Valid teaching techniques can devolve into dysfunctional ploys when they’re used in ways which don’t serve a constructive purpose.
Two of the most common complaints about music teachers is they either spend too much lesson time lecturing, or they spend too much lesson time performing for their students. Some teachers turn every lesson into a lecture or performance, which is supposed to inspire the student to want to practice more. This is usually a sign that the teacher doesn’t really know how to teach. Students feel they’re left out of the lesson because their teachers don’t give them anything they can act on. Over time, this turns out to be a waste of time for students.
Another dysfunctional teaching ploy is dealing with technical problems as musical problems. Some teachers like to answer every mistake with, “You played it wrong, that’s not what the music says.” When you’re having a problem with technique, and you’re just trying to get your fingers into the correct shape, “that’s not what the music says,” is not a helpful response. You’re trying to work out your technique while the teacher keeps pointing back at the music stand.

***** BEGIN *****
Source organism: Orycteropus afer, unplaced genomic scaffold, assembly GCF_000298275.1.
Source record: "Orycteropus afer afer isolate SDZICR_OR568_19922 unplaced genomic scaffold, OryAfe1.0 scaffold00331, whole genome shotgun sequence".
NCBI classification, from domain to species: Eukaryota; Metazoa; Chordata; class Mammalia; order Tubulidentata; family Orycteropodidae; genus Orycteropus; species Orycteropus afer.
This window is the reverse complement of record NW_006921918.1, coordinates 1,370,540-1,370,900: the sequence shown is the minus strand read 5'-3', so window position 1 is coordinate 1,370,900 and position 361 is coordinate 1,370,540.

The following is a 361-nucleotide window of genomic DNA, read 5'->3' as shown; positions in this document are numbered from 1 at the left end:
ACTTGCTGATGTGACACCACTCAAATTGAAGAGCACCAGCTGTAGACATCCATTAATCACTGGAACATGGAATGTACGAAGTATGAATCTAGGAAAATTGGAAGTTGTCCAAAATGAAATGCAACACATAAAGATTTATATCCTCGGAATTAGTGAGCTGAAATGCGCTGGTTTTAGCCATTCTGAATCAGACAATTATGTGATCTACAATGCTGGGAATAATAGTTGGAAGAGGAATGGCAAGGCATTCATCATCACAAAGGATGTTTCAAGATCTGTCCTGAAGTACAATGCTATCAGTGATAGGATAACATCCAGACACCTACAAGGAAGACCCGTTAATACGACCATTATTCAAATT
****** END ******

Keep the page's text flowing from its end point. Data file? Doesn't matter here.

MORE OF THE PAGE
Compulsively interrupting the student each time they make a mistake, so that they don’t “practice their mistakes” can be a dysfunctional ploy. Some teachers equate problems like memorizing in place of reading, or not following the music because of problems with technique, with weakness of character or just plain willfulness on the part of the student. Many teachers have inherited the classical school’s reflexively parochial, judgmental mindset. (That’s my polite way of saying something I won’t say here.)
Lastly, too many teachers rationalize their outdated, ineffective methods with, “I teach that way because that’s how I was taught.”
Assessing Your Music Teachers – Part 1
Assessing Your Music Teachers – Part 2
© 2019, 2020 Greg Varhaug